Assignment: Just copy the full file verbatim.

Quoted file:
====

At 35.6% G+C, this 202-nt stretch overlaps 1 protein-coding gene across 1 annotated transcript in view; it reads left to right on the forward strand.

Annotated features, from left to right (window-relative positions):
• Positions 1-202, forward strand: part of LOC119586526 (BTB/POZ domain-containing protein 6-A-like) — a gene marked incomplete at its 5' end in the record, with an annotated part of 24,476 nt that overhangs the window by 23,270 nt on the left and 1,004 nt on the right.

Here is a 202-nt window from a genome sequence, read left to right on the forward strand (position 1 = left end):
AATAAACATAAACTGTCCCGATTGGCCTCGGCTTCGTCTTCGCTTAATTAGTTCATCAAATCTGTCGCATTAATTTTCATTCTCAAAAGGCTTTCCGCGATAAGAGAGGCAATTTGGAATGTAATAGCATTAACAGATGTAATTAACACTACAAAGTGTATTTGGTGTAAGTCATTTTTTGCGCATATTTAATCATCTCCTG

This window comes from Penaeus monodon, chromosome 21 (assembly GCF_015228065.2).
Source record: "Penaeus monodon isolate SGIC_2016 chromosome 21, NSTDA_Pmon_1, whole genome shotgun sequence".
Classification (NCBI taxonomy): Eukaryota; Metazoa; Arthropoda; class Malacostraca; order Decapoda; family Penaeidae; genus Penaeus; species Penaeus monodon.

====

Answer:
At 35.6% G+C, this 202-nt stretch overlaps 1 protein-coding gene across 1 annotated transcript in view; it reads left to right on the forward strand.

Annotated features, from left to right (window-relative positions):
• Positions 1-202, forward strand: part of LOC119586526 (BTB/POZ domain-containing protein 6-A-like) — a gene marked incomplete at its 5' end in the record, with an annotated part of 24,476 nt that overhangs the window by 23,270 nt on the left and 1,004 nt on the right.

Here is a 202-nt window from a genome sequence, read left to right on the forward strand (position 1 = left end):
AATAAACATAAACTGTCCCGATTGGCCTCGGCTTCGTCTTCGCTTAATTAGTTCATCAAATCTGTCGCATTAATTTTCATTCTCAAAAGGCTTTCCGCGATAAGAGAGGCAATTTGGAATGTAATAGCATTAACAGATGTAATTAACACTACAAAGTGTATTTGGTGTAAGTCATTTTTTGCGCATATTTAATCATCTCCTG

This window comes from Penaeus monodon, chromosome 21 (assembly GCF_015228065.2).
Source record: "Penaeus monodon isolate SGIC_2016 chromosome 21, NSTDA_Pmon_1, whole genome shotgun sequence".
Classification (NCBI taxonomy): Eukaryota; Metazoa; Arthropoda; class Malacostraca; order Decapoda; family Penaeidae; genus Penaeus; species Penaeus monodon.